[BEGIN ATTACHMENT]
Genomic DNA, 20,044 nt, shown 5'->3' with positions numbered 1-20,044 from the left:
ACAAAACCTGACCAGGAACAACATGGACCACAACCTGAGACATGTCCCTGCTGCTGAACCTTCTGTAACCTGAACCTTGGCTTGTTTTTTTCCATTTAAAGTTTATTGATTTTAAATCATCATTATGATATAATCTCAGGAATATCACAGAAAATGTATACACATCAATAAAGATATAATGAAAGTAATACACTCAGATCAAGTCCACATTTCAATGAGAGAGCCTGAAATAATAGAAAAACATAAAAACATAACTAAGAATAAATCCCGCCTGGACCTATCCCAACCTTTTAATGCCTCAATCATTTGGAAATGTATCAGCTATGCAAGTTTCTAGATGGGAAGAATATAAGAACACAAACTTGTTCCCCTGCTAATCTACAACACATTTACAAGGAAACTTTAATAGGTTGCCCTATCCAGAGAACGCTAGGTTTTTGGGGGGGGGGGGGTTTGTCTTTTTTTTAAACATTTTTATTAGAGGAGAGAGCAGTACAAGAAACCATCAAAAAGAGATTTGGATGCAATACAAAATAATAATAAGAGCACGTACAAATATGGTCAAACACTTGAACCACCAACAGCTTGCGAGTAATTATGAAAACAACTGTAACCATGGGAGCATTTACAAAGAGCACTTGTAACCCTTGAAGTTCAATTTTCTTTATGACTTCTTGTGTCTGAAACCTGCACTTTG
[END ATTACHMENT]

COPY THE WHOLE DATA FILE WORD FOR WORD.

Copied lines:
Genomic DNA, 20,044 nt, shown 5'->3' with positions numbered 1-20,044 from the left:
ACAAAACCTGACCAGGAACAACATGGACCACAACCTGAGACATGTCCCTGCTGCTGAACCTTCTGTAACCTGAACCTTGGCTTGTTTTTTTCCATTTAAAGTTTATTGATTTTAAATCATCATTATGATATAATCTCAGGAATATCACAGAAAATGTATACACATCAATAAAGATATAATGAAAGTAATACACTCAGATCAAGTCCACATTTCAATGAGAGAGCCTGAAATAATAGAAAAACATAAAAACATAACTAAGAATAAATCCCGCCTGGACCTATCCCAACCTTTTAATGCCTCAATCATTTGGAAATGTATCAGCTATGCAAGTTTCTAGATGGGAAGAATATAAGAACACAAACTTGTTCCCCTGCTAATCTACAACACATTTACAAGGAAACTTTAATAGGTTGCCCTATCCAGAGAACGCTAGGTTTTTGGGGGGGGGGGGGTTTGTCTTTTTTTTAAACATTTTTATTAGAGGAGAGAGCAGTACAAGAAACCATCAAAAAGAGATTTGGATGCAATACAAAATAATAATAAGAGCACGTACAAATATGGTCAAACACTTGAACCACCAACAGCTTGCGAGTAATTATGAAAACAACTGTAACCATGGGAGCATTTACAAAGAGCACTTGTAACCCTTGAAGTTCAATTTTCTTTATGACTTCTTGTGTCTGAAACCTGCACTTTG